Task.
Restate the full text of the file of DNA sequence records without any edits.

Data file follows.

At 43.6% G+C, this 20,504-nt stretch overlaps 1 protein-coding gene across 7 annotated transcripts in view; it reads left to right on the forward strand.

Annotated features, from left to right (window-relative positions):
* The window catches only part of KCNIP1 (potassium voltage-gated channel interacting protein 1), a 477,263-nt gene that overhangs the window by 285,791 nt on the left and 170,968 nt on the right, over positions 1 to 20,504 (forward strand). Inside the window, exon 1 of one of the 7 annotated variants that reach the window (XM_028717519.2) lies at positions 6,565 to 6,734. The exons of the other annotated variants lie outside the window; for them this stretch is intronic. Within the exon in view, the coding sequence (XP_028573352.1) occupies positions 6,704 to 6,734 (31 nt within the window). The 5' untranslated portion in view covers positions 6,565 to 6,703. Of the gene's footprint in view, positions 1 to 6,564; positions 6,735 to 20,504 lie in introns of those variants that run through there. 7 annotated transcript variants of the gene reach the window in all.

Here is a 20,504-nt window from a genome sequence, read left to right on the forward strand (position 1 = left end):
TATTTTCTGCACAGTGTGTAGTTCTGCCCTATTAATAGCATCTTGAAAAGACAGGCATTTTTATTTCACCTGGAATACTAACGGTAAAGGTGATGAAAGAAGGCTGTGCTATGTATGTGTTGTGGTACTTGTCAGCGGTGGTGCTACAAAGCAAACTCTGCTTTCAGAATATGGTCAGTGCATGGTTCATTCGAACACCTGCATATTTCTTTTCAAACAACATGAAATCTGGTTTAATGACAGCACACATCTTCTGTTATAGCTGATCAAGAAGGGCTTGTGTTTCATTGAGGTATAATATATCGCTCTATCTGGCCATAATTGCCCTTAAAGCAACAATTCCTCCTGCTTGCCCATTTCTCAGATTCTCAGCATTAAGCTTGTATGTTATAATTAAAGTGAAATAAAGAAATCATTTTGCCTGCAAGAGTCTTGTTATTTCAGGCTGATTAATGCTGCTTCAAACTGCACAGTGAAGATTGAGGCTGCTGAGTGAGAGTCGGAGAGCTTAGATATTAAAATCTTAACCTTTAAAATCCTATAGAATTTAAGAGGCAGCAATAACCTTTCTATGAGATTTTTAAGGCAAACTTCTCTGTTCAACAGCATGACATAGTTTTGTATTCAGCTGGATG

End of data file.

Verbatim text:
At 43.6% G+C, this 20,504-nt stretch overlaps 1 protein-coding gene across 7 annotated transcripts in view; it reads left to right on the forward strand.

Annotated features, from left to right (window-relative positions):
* The window catches only part of KCNIP1 (potassium voltage-gated channel interacting protein 1), a 477,263-nt gene that overhangs the window by 285,791 nt on the left and 170,968 nt on the right, over positions 1 to 20,504 (forward strand). Inside the window, exon 1 of one of the 7 annotated variants that reach the window (XM_028717519.2) lies at positions 6,565 to 6,734. The exons of the other annotated variants lie outside the window; for them this stretch is intronic. Within the exon in view, the coding sequence (XP_028573352.1) occupies positions 6,704 to 6,734 (31 nt within the window). The 5' untranslated portion in view covers positions 6,565 to 6,703. Of the gene's footprint in view, positions 1 to 6,564; positions 6,735 to 20,504 lie in introns of those variants that run through there. 7 annotated transcript variants of the gene reach the window in all.

Here is a 20,504-nt window from a genome sequence, read left to right on the forward strand (position 1 = left end):
TATTTTCTGCACAGTGTGTAGTTCTGCCCTATTAATAGCATCTTGAAAAGACAGGCATTTTTATTTCACCTGGAATACTAACGGTAAAGGTGATGAAAGAAGGCTGTGCTATGTATGTGTTGTGGTACTTGTCAGCGGTGGTGCTACAAAGCAAACTCTGCTTTCAGAATATGGTCAGTGCATGGTTCATTCGAACACCTGCATATTTCTTTTCAAACAACATGAAATCTGGTTTAATGACAGCACACATCTTCTGTTATAGCTGATCAAGAAGGGCTTGTGTTTCATTGAGGTATAATATATCGCTCTATCTGGCCATAATTGCCCTTAAAGCAACAATTCCTCCTGCTTGCCCATTTCTCAGATTCTCAGCATTAAGCTTGTATGTTATAATTAAAGTGAAATAAAGAAATCATTTTGCCTGCAAGAGTCTTGTTATTTCAGGCTGATTAATGCTGCTTCAAACTGCACAGTGAAGATTGAGGCTGCTGAGTGAGAGTCGGAGAGCTTAGATATTAAAATCTTAACCTTTAAAATCCTATAGAATTTAAGAGGCAGCAATAACCTTTCTATGAGATTTTTAAGGCAAACTTCTCTGTTCAACAGCATGACATAGTTTTGTATTCAGCTGGATG